Monday, January 21, 2013

(You can't) go home again

There were two summers where I had a job as a camp counselor for a traveling summer camp for high school students. We lived in one of those 55-seat air-conditioned passenger buses and about 35 hotels across seven weeks and the entire country.

On the first day, in Manhattan's Lower East Side, fresh on pickle juice and co-mingling introductory adolescent nerves, the head counselor told our group that we were standing on one of the last 15 cobblestone streets in America. He's a fantastic liar, of course, but it got the kids noticing how the texture of a street under one's feet changes the tone of a place. One needs different shoes to walk quickly on cobblestone. Sounds and speeds are different. One's impressions of a place are formed from the very ground up, and by the time we found cobblestone in Boston and Vermont and Cleveland and Chicago and San Francisco and well past 15 near the end of our summer in Philadelphia, the kids didn't bother to call him a liar anymore. They just switched out their flip-flops for sneakers. They learned that being in each different place requires a slightly different version of one's self.

I was thinking about the terroir of a place as we took a quick road trip this weekend for that funeral. Not in the wine sense, where vineyards of a similar climate and soil composition will yield specific regional flavors, but in giving liberty to the term to jump across genres: northern New Jersey looks like northern New Jersey. Brooklyn looks like Brooklyn and Pennsylvania looks like Pennsylvania. Jersey is all stonework bridges crossing overlapping streets abutting neighborhoods overgrown and unyielding. Brooklyn is eight languages (and some cobblestone), water views, and pockets more residential by volume than anything you'd find in Manhattan. Pennsylvania is rocky. New York's highways go east-west and cut their trees back 50 feet from the road. Maryland's highways go north-south and let the trees begin just past the shoulder.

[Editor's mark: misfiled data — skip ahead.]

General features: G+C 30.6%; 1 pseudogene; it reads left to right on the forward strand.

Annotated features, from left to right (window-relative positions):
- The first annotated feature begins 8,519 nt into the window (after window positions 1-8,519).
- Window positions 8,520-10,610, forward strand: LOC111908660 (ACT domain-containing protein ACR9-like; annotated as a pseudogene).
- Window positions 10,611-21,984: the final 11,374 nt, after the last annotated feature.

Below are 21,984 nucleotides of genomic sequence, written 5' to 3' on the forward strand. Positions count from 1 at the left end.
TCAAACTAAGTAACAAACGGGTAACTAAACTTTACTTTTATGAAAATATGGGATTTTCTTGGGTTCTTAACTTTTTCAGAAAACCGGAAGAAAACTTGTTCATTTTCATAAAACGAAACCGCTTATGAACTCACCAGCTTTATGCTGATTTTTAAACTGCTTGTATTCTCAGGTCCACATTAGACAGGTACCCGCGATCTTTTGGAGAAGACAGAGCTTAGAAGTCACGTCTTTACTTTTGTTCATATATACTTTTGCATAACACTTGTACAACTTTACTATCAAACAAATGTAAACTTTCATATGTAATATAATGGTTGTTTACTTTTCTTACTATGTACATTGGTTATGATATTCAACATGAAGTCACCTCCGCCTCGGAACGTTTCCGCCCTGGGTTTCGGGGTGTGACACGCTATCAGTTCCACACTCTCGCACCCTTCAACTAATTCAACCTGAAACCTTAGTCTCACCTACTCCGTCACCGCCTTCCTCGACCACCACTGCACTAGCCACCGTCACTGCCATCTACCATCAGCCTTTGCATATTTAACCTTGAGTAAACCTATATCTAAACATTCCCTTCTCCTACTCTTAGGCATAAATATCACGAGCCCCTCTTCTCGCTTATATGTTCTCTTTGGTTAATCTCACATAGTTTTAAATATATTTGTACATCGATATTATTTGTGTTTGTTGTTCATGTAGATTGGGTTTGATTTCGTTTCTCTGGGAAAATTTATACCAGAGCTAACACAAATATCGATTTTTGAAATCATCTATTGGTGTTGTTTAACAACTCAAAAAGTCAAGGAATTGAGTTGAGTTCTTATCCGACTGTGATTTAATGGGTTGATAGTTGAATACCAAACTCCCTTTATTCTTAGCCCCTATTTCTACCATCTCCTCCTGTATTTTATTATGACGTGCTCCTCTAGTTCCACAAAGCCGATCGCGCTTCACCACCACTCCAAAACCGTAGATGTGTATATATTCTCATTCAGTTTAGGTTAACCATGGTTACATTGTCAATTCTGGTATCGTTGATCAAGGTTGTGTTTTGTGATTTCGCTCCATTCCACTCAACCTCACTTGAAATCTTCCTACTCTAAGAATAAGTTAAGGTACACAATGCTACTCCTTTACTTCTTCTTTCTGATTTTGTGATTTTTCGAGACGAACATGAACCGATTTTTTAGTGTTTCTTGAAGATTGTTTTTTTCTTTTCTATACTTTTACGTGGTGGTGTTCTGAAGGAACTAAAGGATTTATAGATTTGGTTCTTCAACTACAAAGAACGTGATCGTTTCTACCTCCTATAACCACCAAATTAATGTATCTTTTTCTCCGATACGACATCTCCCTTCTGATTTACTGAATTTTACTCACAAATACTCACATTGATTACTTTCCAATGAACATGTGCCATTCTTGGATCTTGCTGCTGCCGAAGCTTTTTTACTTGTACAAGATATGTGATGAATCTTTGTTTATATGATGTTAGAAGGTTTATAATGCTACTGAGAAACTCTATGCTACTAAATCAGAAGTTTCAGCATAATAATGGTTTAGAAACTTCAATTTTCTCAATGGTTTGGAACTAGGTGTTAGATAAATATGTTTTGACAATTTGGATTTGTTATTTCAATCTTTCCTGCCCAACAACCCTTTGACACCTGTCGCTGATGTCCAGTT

The lovely husband and I have each lived away from our hometowns now longer than we ever lived in them, and going back to a same place of one's past isn't unlike going to a new place in one's present. The streets may bend the same way but the people who know you really know you best by a version of yourself you've long left behind. You play simultaneous translation to their memories and your current world. It takes different shoes. You have to walk mindfully.

And while it's comforting to know we'll always have a place in New York, it's not really where we think of home. Home is here, where I'm typing back in Maryland. I've traveled the country and good parts of the world and this is where I think of home.

(somewhere in New York, 11am-ish today)

(somewhere in Pennsylvania, 2pm-ish today)

(from our driveway in Maryland, 6pm-ish today)

::::::::::

This post was inspired by our book of the month, the mystery thriller novel The Expats by Chris Pavone. Kate Moore sheds happily sheds her old life become a stay at home mom when her husband takes a job in Europe. As she attempts to reinvent herself, she ends up chasing her evasive husband's secrets. Join From Left to Write on January 22 as we discuss The Expats. As a member, I received a copy of the book for review purposes. Pin It